From the April 14 edition of Fox News' The Real Story:
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Conservative media figures are suggesting the arrest of a suspected ringleader of the Benghazi attacks was timed to help Hillary Clinton on her book tour.
Breitbart.com ridiculed Paul Krugman for filing for Chapter 13 bankruptcy protection in a since-deleted post whose claims originated with a satire website. Just last month, Breitbart.com castigated a news outlet for running with a story from that same website.
In the March 11 post, Breitbart.com editor at large Larry O'Connor mocked the Nobel Prize winning economist and New York Times columnist for his alleged financial mismanagement. Unfortunately for O'Connor, the report that Krugman went bankrupt is clearly a joke and originated from the satirical website The Daily Currant. O'Connor has since deleted the post without explanation. (Update: O'Connor tweeted, saying he "trusted Boston.com as the source for that Krugman piece, but they were duped by Daily Currant, therefore, so was I!")
In his post, O'Connor jabbed Krugman for supposedly spending "$84,000 in one month" on Portuguese wines and "a dress from the Victorian period," and concluded that "apparently this Keynsian [sic] thing doesn't really work on the micro level." O'Connor sourced the report to a Boston.com post written by "Prudent Investor." The post by "Prudent Investor" sources an Austrian website, which reprinted the original Daily Currant story. (Update: Boston.com appears to have deleted the story.)
Just last month, the Breitbart team laid into the Washington Post when the paper's website adopted a satirical story about Sarah Palin from Daily Currant. In a post about the snafu, Breitbart blogger John Nolte ripped the paper for not letting "facts get in the way of a good Narrative." According to Nolte, if Post blogger Suzi Parker "had a shred of self-awareness, integrity, and dignity, she would have changed the headline to 'Too Good To Check,' and under it posted an essay about how shallow, smug, bitterly angry partisanship can blind you to common sense."
But when his website ran with a too good to check story about Paul Krugman, they merely deleted the post without explanation.
O'Connor is scheduled to participate in the "CPAC 2013 All Star Panel" at this week's Conservative Political Action Conference.
From the January 13 edition of Fox Business' Follow the Money:
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Fox News, still fighting hard to protect the wealthy, continued today to attack President Obama's plan for deficit reduction on the grounds that once a person has paid income taxes, they should never be required to pay any more taxes on that money, ever again. Fox figures continued to pretend that income made from capital gains is somehow not income, unlike the money middle-class Americans earn from working at their jobs. This is not true. They are, in fact, both income.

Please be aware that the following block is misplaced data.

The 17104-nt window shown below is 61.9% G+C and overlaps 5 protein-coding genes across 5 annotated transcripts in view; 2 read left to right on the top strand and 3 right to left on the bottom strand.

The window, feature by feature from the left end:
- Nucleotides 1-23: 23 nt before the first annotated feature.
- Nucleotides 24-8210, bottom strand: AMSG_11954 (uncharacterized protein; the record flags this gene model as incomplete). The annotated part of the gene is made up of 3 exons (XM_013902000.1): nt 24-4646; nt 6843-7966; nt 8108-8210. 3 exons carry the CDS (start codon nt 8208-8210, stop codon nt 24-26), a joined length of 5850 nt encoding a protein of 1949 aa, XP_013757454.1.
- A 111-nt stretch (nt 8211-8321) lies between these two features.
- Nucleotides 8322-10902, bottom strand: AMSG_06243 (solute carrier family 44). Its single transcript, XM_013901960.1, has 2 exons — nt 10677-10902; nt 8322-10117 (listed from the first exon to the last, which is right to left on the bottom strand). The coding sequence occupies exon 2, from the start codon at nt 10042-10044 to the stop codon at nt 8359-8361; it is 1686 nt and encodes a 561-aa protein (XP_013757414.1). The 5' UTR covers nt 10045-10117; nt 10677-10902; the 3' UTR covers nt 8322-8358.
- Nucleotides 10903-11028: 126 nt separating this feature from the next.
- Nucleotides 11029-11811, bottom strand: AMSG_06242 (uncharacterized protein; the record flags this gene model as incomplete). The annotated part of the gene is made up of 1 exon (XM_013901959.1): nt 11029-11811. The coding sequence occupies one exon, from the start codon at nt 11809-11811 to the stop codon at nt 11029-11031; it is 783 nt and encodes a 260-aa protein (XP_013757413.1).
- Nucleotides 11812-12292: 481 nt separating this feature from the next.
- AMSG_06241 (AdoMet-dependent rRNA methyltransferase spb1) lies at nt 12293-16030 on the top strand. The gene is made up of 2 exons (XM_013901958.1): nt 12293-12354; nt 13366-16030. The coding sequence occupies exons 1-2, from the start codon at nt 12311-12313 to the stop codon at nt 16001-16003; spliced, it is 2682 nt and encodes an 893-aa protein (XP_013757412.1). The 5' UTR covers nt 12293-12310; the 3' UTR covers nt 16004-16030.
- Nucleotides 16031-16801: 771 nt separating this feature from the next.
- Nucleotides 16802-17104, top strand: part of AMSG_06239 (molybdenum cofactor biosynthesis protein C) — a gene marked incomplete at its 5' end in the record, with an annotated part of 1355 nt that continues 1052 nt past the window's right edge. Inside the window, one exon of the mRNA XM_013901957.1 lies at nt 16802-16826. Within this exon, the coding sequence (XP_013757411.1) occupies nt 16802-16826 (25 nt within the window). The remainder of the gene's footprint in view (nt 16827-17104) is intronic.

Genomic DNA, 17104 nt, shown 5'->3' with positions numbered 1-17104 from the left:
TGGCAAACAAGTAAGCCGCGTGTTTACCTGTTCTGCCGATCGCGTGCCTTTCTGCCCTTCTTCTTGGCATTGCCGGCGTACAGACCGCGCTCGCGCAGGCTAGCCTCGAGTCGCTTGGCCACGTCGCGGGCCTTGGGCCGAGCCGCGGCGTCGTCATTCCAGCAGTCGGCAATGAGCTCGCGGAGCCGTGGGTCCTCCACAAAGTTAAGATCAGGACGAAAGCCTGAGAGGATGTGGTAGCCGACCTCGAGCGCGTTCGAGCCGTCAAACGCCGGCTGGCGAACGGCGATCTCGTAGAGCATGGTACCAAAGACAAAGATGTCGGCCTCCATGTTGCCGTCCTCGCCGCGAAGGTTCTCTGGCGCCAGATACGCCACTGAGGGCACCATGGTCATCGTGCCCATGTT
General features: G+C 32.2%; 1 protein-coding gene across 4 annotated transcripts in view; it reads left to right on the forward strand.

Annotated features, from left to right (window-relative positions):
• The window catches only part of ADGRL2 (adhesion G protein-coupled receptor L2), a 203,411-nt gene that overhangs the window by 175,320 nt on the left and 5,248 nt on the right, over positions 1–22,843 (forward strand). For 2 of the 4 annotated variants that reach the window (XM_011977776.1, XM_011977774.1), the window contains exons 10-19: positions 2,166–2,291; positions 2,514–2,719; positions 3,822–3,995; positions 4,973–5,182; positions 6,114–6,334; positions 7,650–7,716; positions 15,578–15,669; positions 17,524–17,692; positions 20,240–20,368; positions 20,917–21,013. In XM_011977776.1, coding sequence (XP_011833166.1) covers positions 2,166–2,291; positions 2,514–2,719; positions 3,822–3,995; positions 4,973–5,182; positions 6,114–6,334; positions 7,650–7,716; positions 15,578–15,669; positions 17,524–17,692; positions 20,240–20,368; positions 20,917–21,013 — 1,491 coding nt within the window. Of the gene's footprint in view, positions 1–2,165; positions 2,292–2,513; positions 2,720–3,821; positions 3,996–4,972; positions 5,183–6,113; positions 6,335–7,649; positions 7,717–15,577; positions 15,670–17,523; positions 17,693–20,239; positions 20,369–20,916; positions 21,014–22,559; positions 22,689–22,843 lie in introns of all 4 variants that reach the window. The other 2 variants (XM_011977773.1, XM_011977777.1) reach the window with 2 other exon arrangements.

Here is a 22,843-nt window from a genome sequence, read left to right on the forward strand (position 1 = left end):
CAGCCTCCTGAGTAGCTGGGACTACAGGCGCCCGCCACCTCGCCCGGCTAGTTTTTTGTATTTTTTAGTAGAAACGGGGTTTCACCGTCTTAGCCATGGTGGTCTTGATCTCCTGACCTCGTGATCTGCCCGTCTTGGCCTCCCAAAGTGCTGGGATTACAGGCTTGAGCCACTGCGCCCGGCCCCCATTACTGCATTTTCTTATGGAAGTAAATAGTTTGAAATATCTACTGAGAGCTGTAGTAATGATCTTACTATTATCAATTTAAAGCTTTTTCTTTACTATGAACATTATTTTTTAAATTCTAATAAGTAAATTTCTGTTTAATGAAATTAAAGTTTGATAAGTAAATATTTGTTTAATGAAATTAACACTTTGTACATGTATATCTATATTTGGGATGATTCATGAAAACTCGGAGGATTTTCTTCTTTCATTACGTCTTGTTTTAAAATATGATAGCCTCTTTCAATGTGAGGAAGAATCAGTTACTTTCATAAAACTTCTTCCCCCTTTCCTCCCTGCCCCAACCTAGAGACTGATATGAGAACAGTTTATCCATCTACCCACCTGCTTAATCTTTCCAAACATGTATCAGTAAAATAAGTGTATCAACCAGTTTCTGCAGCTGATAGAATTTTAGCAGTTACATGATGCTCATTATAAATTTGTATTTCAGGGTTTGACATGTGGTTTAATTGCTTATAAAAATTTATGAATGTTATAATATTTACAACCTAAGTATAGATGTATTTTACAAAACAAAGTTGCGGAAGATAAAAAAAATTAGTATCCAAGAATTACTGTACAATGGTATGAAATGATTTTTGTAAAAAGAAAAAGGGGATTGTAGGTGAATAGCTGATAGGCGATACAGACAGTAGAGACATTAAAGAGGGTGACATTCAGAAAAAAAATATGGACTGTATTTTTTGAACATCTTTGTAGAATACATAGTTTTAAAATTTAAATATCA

Fox's recent defend-the-rich push was sparked by Obama's announcement of a deficit reduction plan of $3 trillion that would call for $1.5 trillion in tax increases, mostly on the wealthy. The plan was said to be guided by the so-called "Buffett Rule," named for billionaire investor Warren Buffett, who argued in a recent New York Times op-ed that he should not pay taxes at a lower rate than his employees -- as he currently does.
Fox's spin on capital gains income began yesterday on Fox & Friends, with a bungled and confusing exchange between co-hosts Steve Doocy and Brian Kilmeade. Doocy complained, on Buffett's behalf, that not only has Buffett "already paid 35 percent" on the money he's put into the stock market, but he must also pay capital gains tax on money he makes from buying and selling stocks.
Pamela Geller is not backing down from her Islamophobic hate speech. Last week, Pamela Geller joined Larry O'Connor on his radio show, The Stage Right Show. O'Connor who serves as editor-in-chief of Breitbart.tv, tried to help her disguise her anti-Islamic rhetoric, asking her: "But seriously, Pamela Geller I just want to be clear on this: You believe that a person is capable of being a devout Muslim and be a completely peaceful and loving person, right? You don't think that if you're Muslim, de facto, you're a violent jihadi?"
But Geller was unable to agree with that point. The first word out of her mouth was "no," but immediately after that, she made clear that she does not believe that a believer in what she termed "pure Islam" can be peaceful:
GELLER: No. I don't believe that. But I do believe that if you're a follower of traditional Islam, of pure Islam, then you support jihad. And that's not my opinion so much as you see in the recent Gallup poll and you see in the Pew polls that the most devout country, and specifically, of course, Pakistan and so forth. Look, they overwhelmingly supported Osama Bin Laden. And, you know, was disapproving of what America had done in taking him out. And even in the U.K., you see that 35 percent support homicide bombings. Look, there's a problem, not with all Muslims, no.
But there is a problem. And we are not allowed to talk about it? I understand that people say, you know, "don't broad brush all." I don't. But by the same token, forgive me for not patting every single person on the back who doesn't take up -- doesn't strap one on. I don't think it's necessary to do that. I expect people not to kill other people. I expect a certain modicum of humanity. Yes, and respect for the Golden Rule. Even though there's no Golden Rule in Islam, I do believe that do unto others is a basic human -- irrespective of religion -- a basic tenet of humanity, okay. I don't believe in patting people on the back for not killing me. Sorry, Larry, I'm not going to do that.